Daily Reflection – Sep 5, 2016
Monday 5 September 2016
First Reading: 1 Corinthians 5:1-8
Lead me in your justice, Lord
Psalm 5:5-7, 12
Gospel Reading: Luke 6:6-11
Today’s Note: Monday of the Twenty-third Week in Ordinary Time
On a certain sabbath Jesus went into the synagogue and taught,
and there was a man there whose right hand was withered.
The scribes and the Pharisees watched him closely
to see if he would cure on the sabbath
so that they might discover a reason to accuse him.
But he realized their intentions
and said to the man with the withered hand,
“Come up and stand before us.”
And he rose and stood there.
Then Jesus said to them,
“I ask you, is it lawful to do good on the sabbath
rather than to do evil,
to save life rather than to destroy it?”
Looking around at them all, he then said to him,
“Stretch out your hand.”
He did so and his hand was restored.
But they became enraged
and discussed together what they might do to Jesus.
…with the unleavened bread of sincerity and truth. (1 Corinthians 5:8)
Paul was certainly coming down hard on the Corinthian church! Rebuking them for tolerating immorality, calling out their pride, and ordering them to expel the immoral person from their midst—is this the same person who would write a moving meditation on love just a few pages later (1 Corinthians 13)?
Yes, it is. In fact, it’s significant that Paul’s forceful rebuke comes in the same letter as his hymn to love—as well as his inspiring explanation of the eternal life Jesus has granted us (1 Corinthians 15:1-28). Paul always placed his arguments within the context of the entire gospel message of a merciful God offering his people redemption and salvation.
Paul’s aim in correcting the Corinthians’ actions was bigger than behavior modification. He wanted to open their eyes to the beauty, the glory, and the demands of the new life they had received. That life focuses on actions, but even more on attitudes and motives of the heart. It calls for kindness and forgiveness instead of resentment and revenge, for love and patience instead of frustration and anger. So he urged them to change their ways so that they could continue enjoying their relationship with God.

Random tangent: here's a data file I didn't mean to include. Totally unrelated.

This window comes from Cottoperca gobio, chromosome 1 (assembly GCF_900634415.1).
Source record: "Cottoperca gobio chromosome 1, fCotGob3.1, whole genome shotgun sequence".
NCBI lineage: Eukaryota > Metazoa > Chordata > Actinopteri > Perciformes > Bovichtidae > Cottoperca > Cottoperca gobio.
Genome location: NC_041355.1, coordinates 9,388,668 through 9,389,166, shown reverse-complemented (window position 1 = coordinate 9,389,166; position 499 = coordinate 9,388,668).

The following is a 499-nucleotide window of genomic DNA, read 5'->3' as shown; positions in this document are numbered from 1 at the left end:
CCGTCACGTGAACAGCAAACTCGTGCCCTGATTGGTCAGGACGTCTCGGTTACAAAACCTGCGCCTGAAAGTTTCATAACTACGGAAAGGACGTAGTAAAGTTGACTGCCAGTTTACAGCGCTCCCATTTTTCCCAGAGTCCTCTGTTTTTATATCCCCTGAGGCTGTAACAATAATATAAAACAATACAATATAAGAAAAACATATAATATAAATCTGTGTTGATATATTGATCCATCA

You may know someone who, like Paul, has a talent for speaking uncomfortable truths with compassion and love. Their words draw you beyond simply reconsidering your actions; they offer you a vision of what your “corrected” life can look like. It could be a church leader who shapes the focus of a parish, or it could be someone who speaks on a smaller scale, like a good friend or a sibling. You may not always like to hear what they say, but you know they’re right. Their sincerity in speaking the truth wins you over.
Pope Francis is a master at balancing sincerity and truth. He has no problem calling out hypocrisy or greed and has done it often. But he is also very compassionate to people who are lost, suffering, or questioning.
Isn’t it a blessing to have people in your life who love you enough to speak difficult truths to you, and to do it with kindness?
“Holy Spirit, thank you for the people you have put in my life to help me live out my faith.”